On Being Jewish in the Deep South
I came across the following tweet this morning and couldn’t help but think of all the times this has happened to me:
I’ve been meaning to post about this for a while now, so I’ll take the tweet (the whole thread, really) as an opportunity.
When this has happened to me, it’s usually either been because I am Jewish (my mom says I don’t “look Jewish,” but I’m not so sure) or because of random bad luck. The most vivid time it happened was when I was about 14, trapped on a ski lift with a random guy who just asked what my faith was and when I answered “Jewish,” launched into a speech (one he clearly delivered frequently) about how I should accept Jesus Christ. It shook me. Since moving to Mississippi, I’ve encountered proselytizing with more frequency than I had in Michigan or Ohio, but not by a huge amount. I remember sitting in a grocery store parking lot in Ann Arbor once, when a guy knocked on the car window in order to ask if I accepted Jesus. What has differed, however, is the way those moments have combined with other interactions to reinforce just how “weird” it seems to people to find a Jew down here.
Granted, part of this is my own doing insofar as I don’t attend the local synagogue (there is one). And yet, I’ve been surprised at how frequently I’ve felt that it was not my sexuality that rendered me different living in the Deep South, but rather my existence as a (secular) Jew. One time, after being approached by a stranger in a restaurant who asked if I had “found Jesus,” I tried to explain to someone who had grown up here their whole life why I found it so offensive. Namely, that it reeks of anti-Semitism to assume that Jews need “saving” and that it is incredibly condescending to assume that I haven’t considered my own spirituality just because I don’t practice a religion or haven’t turned toward Christianity. I understand that some forms of Christianity are more given to proselytizing than others, but such practices rely on a myopia about other people that helps explain some of the broader fears about strangers of all kinds that is so prominent in today’s conservative politics.
I’ve witnessed this firsthand throughout my four years in Hattiesburg, as again and again I encountered behavior that came out of ignorance much more than malice. During my first year here, I attended a university function that opened with a Christian prayer. A student asked me why the “Jews decided to go into the ghettos.” A burlesque show of all things told the audience they “loved their Jew friends” before peppering the crowd with basic trivia about Hanukah. Another student asked if I was “of the Jewish race,” while a third declared that Jews are more likely to get typhus “because of the Holocaust.”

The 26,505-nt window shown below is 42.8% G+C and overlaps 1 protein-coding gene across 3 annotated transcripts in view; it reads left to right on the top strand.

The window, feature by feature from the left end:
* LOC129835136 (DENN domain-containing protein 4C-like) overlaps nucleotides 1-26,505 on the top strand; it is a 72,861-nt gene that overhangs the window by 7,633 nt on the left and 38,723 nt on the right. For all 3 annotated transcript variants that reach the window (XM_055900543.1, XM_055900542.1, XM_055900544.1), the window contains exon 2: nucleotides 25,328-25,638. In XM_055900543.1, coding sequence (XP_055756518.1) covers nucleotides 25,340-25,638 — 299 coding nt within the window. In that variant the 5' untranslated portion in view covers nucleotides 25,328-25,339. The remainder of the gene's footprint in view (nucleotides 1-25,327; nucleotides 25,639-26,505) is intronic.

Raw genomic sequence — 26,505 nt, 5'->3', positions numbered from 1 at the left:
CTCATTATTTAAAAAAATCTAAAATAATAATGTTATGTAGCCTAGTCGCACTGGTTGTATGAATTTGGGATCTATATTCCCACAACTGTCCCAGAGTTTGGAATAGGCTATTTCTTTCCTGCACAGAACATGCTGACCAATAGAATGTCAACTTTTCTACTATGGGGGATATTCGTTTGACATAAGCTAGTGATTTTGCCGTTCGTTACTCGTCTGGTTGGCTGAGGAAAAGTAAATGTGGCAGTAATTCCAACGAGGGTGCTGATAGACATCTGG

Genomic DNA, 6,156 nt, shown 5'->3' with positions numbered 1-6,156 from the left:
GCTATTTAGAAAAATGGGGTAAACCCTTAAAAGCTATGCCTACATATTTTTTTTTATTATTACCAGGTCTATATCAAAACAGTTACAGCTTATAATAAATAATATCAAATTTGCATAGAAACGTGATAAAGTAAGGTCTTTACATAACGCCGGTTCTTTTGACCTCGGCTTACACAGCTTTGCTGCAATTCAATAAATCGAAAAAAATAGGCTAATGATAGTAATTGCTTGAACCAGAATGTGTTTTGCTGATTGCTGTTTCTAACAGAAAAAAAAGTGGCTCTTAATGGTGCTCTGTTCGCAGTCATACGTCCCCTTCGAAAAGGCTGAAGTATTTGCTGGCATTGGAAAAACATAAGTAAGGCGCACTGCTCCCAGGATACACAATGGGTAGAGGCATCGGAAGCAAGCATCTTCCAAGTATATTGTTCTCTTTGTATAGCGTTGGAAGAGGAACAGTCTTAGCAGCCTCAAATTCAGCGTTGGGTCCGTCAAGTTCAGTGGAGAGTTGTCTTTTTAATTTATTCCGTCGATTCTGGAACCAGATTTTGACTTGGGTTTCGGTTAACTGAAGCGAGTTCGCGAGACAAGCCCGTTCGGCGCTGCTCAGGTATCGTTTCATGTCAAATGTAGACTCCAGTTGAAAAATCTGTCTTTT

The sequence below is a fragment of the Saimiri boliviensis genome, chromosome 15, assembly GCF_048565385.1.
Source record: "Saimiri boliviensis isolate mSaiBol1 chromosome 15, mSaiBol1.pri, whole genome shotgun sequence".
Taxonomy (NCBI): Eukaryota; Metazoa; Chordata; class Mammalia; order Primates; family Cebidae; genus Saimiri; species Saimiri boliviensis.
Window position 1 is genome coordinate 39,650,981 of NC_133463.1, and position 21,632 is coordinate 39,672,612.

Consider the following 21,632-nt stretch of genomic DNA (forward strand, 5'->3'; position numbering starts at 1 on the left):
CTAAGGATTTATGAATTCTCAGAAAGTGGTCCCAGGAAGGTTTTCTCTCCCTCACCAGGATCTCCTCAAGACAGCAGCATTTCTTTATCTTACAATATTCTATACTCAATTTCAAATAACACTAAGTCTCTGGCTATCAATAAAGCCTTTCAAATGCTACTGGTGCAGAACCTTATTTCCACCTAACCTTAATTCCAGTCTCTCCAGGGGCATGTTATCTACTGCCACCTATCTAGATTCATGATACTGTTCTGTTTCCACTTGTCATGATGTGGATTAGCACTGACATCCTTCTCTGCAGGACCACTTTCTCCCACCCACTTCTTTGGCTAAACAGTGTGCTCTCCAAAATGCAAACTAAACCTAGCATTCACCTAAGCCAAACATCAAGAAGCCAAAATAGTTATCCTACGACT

Though these comments often set me back on my heels, I tried to use them as learning opportunities, especially with my students. That said, they reveal the ways in which the evangelism practiced in so many local churches is born out of a kind of ignorance that renders Jews something totally foreign. This only makes these encounters more uncomfortable: you know that if you engage you’re going to have a one-sided conversation. I honestly don’t think those who do this kind of thing really think about its actual (versus imagined) effects of those they approach. The assumption that all others share the same spiritual goals (we don’t) is reinforced by the notion that anyone who hasn’t found the “correct” path simply needs to be shown the way (we don’t). This is not to say that racism doesn’t also shape my life in the north, but this specific kind was unique to my experience in the south. Others’ mileage may vary.
I’ve just agreed to participate in a proposed workshop on personal identity, diversity, and academia at this year’s Western Society for French History. I certainly have some things to say about my work in sexuality studies, but ultimately it has been these experiences that have been most troublesome in the past few years. I should say very clearly that I have met wonderful people in Mississippi. But at the same time, I have never felt more “other” for being a Jew than I have while living here.
Originally published at Andrew Israel Ross.